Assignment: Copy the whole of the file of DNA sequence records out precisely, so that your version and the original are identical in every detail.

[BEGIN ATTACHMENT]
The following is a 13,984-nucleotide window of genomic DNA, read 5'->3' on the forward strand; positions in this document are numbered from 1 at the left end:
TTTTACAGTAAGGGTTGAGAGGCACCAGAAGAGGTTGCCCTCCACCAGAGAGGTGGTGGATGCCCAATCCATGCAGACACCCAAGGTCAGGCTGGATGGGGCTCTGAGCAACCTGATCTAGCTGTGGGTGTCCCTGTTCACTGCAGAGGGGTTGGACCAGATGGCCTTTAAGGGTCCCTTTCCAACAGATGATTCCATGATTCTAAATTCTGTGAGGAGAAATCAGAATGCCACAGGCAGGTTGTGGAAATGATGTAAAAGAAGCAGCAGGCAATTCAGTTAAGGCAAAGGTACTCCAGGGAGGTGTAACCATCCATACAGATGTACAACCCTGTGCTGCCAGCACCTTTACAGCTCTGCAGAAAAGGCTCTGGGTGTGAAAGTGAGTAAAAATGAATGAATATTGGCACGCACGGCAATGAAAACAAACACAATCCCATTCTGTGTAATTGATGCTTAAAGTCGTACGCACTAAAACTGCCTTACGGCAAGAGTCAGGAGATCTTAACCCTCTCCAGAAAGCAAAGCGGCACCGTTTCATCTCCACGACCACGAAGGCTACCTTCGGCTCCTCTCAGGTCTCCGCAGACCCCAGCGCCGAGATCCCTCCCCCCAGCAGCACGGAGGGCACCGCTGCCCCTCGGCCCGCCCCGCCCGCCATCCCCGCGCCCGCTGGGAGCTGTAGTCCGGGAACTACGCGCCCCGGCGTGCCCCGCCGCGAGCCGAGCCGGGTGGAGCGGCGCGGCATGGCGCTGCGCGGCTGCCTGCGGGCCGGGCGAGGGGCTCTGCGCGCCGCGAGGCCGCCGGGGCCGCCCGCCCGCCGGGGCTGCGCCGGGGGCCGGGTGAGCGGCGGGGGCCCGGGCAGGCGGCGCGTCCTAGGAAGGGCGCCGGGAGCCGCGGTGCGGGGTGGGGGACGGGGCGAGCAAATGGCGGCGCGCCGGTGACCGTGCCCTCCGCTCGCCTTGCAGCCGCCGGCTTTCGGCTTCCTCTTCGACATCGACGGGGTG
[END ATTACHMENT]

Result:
The following is a 13,984-nucleotide window of genomic DNA, read 5'->3' on the forward strand; positions in this document are numbered from 1 at the left end:
TTTTACAGTAAGGGTTGAGAGGCACCAGAAGAGGTTGCCCTCCACCAGAGAGGTGGTGGATGCCCAATCCATGCAGACACCCAAGGTCAGGCTGGATGGGGCTCTGAGCAACCTGATCTAGCTGTGGGTGTCCCTGTTCACTGCAGAGGGGTTGGACCAGATGGCCTTTAAGGGTCCCTTTCCAACAGATGATTCCATGATTCTAAATTCTGTGAGGAGAAATCAGAATGCCACAGGCAGGTTGTGGAAATGATGTAAAAGAAGCAGCAGGCAATTCAGTTAAGGCAAAGGTACTCCAGGGAGGTGTAACCATCCATACAGATGTACAACCCTGTGCTGCCAGCACCTTTACAGCTCTGCAGAAAAGGCTCTGGGTGTGAAAGTGAGTAAAAATGAATGAATATTGGCACGCACGGCAATGAAAACAAACACAATCCCATTCTGTGTAATTGATGCTTAAAGTCGTACGCACTAAAACTGCCTTACGGCAAGAGTCAGGAGATCTTAACCCTCTCCAGAAAGCAAAGCGGCACCGTTTCATCTCCACGACCACGAAGGCTACCTTCGGCTCCTCTCAGGTCTCCGCAGACCCCAGCGCCGAGATCCCTCCCCCCAGCAGCACGGAGGGCACCGCTGCCCCTCGGCCCGCCCCGCCCGCCATCCCCGCGCCCGCTGGGAGCTGTAGTCCGGGAACTACGCGCCCCGGCGTGCCCCGCCGCGAGCCGAGCCGGGTGGAGCGGCGCGGCATGGCGCTGCGCGGCTGCCTGCGGGCCGGGCGAGGGGCTCTGCGCGCCGCGAGGCCGCCGGGGCCGCCCGCCCGCCGGGGCTGCGCCGGGGGCCGGGTGAGCGGCGGGGGCCCGGGCAGGCGGCGCGTCCTAGGAAGGGCGCCGGGAGCCGCGGTGCGGGGTGGGGGACGGGGCGAGCAAATGGCGGCGCGCCGGTGACCGTGCCCTCCGCTCGCCTTGCAGCCGCCGGCTTTCGGCTTCCTCTTCGACATCGACGGGGTG